structures is very small, it is possible to experience
a motion in the mounted component of 20 to 30
times the amplitude of the neighboring hull structure, if a natural frequency of the local system
should happen to coincide with the impressed
frequency. The situation in its simplest form
approaches the resonance diagram for a displacem e n t excitation shown in reference [:3] (page 46).
Resonance is a very unsatisfactory condition
when precise alignment of machinery is essential,
and m a y induce structural failures through fatigue, since stress is proportional to the strain
amplitude of vibration, in this case the relative
motion of the component with respect to the base
of the foundation.
The most common form of propeller-induced
vibration occurs at the so-called blade frequency,
which is the product of R P M and number of
blades. Each blade, as it rotates, passes through
a field of variable wake behind the ship. This
results in variable forces on the blade, the radial
components being fed into the ship through the
stern bearings or struts and the longitudinal components through the line shafting and thrust bearings. In addition, each blade carries with it a
pressure field which impinges upon a given point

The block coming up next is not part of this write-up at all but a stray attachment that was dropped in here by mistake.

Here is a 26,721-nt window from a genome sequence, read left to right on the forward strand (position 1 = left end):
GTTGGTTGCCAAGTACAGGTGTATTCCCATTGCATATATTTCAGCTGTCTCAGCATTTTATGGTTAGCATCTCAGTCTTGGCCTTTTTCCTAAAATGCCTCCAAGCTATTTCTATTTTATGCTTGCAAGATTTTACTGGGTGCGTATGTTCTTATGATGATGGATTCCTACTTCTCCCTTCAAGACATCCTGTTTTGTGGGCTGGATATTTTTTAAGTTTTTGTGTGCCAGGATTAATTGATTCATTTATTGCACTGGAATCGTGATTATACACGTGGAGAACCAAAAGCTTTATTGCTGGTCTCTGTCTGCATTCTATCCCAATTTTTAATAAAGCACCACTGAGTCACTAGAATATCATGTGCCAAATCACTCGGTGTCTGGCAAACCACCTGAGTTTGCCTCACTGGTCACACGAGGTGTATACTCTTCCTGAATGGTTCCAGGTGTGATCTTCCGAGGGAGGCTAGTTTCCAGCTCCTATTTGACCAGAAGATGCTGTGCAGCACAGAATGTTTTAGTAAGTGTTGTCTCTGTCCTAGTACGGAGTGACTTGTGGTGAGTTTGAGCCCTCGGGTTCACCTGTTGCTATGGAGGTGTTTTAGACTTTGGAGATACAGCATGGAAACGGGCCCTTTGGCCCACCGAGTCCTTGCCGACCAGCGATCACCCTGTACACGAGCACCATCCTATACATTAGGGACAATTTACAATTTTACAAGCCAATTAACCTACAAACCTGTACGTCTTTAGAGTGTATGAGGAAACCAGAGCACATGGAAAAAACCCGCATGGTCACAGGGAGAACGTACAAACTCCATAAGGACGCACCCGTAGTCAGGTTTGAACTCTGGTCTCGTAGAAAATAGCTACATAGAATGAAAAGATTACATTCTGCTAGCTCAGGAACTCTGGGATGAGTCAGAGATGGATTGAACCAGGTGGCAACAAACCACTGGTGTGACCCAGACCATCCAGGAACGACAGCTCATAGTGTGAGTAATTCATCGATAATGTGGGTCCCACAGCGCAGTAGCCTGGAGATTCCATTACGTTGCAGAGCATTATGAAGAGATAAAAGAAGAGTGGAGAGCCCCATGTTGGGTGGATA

of the hull at this same frequency. As would be
expected, the total effect is more pronounced at
the immediate stern. However. when the thrust
bearing is located on the same foundation as the
main propelling unit, as it is in most current
practice, p a r t of this excitation is brought into the
midst of the machinery plant. The longitudinal
pulses are transmitted to the hull through the
thrust girders directly but also m a y appear as
vertical disturbances because of tilting of the
foundation under the variable thrust.
In addition to the fundamental blade frequency,
higher harmonics are sometimes experienced.
This is because the wave form of propeller-impressed vibration is not a pure sine wave and gives
rise to Fourier components [31. These are likely
to be more pronounced in single-screw installa-

Design of Marine Machinery Foundations

tions, particularly where the propeller works in an

enclosed aperture, since the wave form shows maximum distortion under such conditions. With
multiple screws turning in a relatively open field of
water flow, irregularities in the wave form are